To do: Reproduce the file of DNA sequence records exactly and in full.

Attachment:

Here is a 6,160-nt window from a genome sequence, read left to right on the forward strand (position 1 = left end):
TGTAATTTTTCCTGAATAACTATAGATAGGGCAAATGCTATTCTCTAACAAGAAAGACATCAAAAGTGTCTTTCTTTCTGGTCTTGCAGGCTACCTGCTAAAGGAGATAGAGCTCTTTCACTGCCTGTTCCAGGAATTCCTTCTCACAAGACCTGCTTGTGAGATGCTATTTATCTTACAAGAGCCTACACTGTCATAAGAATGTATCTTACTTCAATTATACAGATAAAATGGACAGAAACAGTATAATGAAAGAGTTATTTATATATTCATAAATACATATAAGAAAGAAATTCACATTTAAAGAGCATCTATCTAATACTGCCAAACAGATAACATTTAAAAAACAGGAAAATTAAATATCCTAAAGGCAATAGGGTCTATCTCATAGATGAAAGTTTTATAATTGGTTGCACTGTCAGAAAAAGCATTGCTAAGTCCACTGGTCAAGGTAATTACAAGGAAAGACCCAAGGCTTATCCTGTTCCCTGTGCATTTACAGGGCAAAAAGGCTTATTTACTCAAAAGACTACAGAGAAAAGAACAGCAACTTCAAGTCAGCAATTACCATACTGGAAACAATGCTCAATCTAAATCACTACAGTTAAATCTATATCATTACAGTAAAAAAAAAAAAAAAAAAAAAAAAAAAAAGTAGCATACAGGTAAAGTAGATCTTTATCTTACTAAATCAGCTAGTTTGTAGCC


Here is a 6,160-nt window from a genome sequence, read left to right on the forward strand (position 1 = left end):
TGTAATTTTTCCTGAATAACTATAGATAGGGCAAATGCTATTCTCTAACAAGAAAGACATCAAAAGTGTCTTTCTTTCTGGTCTTGCAGGCTACCTGCTAAAGGAGATAGAGCTCTTTCACTGCCTGTTCCAGGAATTCCTTCTCACAAGACCTGCTTGTGAGATGCTATTTATCTTACAAGAGCCTACACTGTCATAAGAATGTATCTTACTTCAATTATACAGATAAAATGGACAGAAACAGTATAATGAAAGAGTTATTTATATATTCATAAATACATATAAGAAAGAAATTCACATTTAAAGAGCATCTATCTAATACTGCCAAACAGATAACATTTAAAAAACAGGAAAATTAAATATCCTAAAGGCAATAGGGTCTATCTCATAGATGAAAGTTTTATAATTGGTTGCACTGTCAGAAAAAGCATTGCTAAGTCCACTGGTCAAGGTAATTACAAGGAAAGACCCAAGGCTTATCCTGTTCCCTGTGCATTTACAGGGCAAAAAGGCTTATTTACTCAAAAGACTACAGAGAAAAGAACAGCAACTTCAAGTCAGCAATTACCATACTGGAAACAATGCTCAATCTAAATCACTACAGTTAAATCTATATCATTACAGTAAAAAAAAAAAAAAAAAAAAAAAAAAAAAGTAGCATACAGGTAAAGTAGATCTTTATCTTACTAAATCAGCTAGTTTGTAGCC